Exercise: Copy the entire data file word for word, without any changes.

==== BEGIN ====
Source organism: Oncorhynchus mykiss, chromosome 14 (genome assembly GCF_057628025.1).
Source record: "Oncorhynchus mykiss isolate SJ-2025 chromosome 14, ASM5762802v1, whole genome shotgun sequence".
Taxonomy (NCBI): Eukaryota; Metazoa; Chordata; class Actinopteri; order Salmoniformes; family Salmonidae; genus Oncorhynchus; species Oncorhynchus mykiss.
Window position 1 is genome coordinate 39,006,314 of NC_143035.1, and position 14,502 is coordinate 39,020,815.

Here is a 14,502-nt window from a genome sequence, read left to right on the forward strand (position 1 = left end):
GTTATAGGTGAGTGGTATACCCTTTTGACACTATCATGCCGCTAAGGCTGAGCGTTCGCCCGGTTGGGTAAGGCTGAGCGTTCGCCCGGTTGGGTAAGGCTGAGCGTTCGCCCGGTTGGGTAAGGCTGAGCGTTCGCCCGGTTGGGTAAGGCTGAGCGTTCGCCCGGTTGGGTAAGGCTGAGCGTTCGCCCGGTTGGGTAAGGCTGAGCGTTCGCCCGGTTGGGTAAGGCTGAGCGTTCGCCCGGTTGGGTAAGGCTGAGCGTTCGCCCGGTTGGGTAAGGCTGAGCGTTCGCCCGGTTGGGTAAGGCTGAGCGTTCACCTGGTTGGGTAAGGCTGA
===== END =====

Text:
Source organism: Oncorhynchus mykiss, chromosome 14 (genome assembly GCF_057628025.1).
Source record: "Oncorhynchus mykiss isolate SJ-2025 chromosome 14, ASM5762802v1, whole genome shotgun sequence".
Taxonomy (NCBI): Eukaryota; Metazoa; Chordata; class Actinopteri; order Salmoniformes; family Salmonidae; genus Oncorhynchus; species Oncorhynchus mykiss.
Window position 1 is genome coordinate 39,006,314 of NC_143035.1, and position 14,502 is coordinate 39,020,815.

Here is a 14,502-nt window from a genome sequence, read left to right on the forward strand (position 1 = left end):
GTTATAGGTGAGTGGTATACCCTTTTGACACTATCATGCCGCTAAGGCTGAGCGTTCGCCCGGTTGGGTAAGGCTGAGCGTTCGCCCGGTTGGGTAAGGCTGAGCGTTCGCCCGGTTGGGTAAGGCTGAGCGTTCGCCCGGTTGGGTAAGGCTGAGCGTTCGCCCGGTTGGGTAAGGCTGAGCGTTCGCCCGGTTGGGTAAGGCTGAGCGTTCGCCCGGTTGGGTAAGGCTGAGCGTTCGCCCGGTTGGGTAAGGCTGAGCGTTCGCCCGGTTGGGTAAGGCTGAGCGTTCGCCCGGTTGGGTAAGGCTGAGCGTTCACCTGGTTGGGTAAGGCTGA